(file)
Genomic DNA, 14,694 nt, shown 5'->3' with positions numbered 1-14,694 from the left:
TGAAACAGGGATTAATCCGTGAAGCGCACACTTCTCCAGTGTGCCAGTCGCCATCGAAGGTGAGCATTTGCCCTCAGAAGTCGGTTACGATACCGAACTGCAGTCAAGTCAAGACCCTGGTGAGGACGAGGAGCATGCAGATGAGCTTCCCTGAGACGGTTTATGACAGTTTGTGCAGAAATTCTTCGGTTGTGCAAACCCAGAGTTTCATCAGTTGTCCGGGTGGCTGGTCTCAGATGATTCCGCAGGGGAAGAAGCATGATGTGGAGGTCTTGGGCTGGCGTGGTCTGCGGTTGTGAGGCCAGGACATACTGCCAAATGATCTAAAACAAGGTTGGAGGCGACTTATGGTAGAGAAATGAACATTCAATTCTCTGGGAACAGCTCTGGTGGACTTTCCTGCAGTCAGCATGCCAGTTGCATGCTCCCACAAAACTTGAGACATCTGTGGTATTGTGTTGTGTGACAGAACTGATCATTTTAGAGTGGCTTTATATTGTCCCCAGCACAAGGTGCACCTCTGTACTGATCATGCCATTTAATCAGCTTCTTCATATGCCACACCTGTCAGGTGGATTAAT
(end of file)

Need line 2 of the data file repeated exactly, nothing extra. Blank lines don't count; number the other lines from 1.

TGAAACAGGGATTAATCCGTGAAGCGCACACTTCTCCAGTGTGCCAGTCGCCATCGAAGGTGAGCATTTGCCCTCAGAAGTCGGTTACGATACCGAACTGCAGTCAAGTCAAGACCCTGGTGAGGACGAGGAGCATGCAGATGAGCTTCCCTGAGACGGTTTATGACAGTTTGTGCAGAAATTCTTCGGTTGTGCAAACCCAGAGTTTCATCAGTTGTCCGGGTGGCTGGTCTCAGATGATTCCGCAGGGGAAGAAGCATGATGTGGAGGTCTTGGGCTGGCGTGGTCTGCGGTTGTGAGGCCAGGACATACTGCCAAATGATCTAAAACAAGGTTGGAGGCGACTTATGGTAGAGAAATGAACATTCAATTCTCTGGGAACAGCTCTGGTGGACTTTCCTGCAGTCAGCATGCCAGTTGCATGCTCCCACAAAACTTGAGACATCTGTGGTATTGTGTTGTGTGACAGAACTGATCATTTTAGAGTGGCTTTATATTGTCCCCAGCACAAGGTGCACCTCTGTACTGATCATGCCATTTAATCAGCTTCTTCATATGCCACACCTGTCAGGTGGATTAAT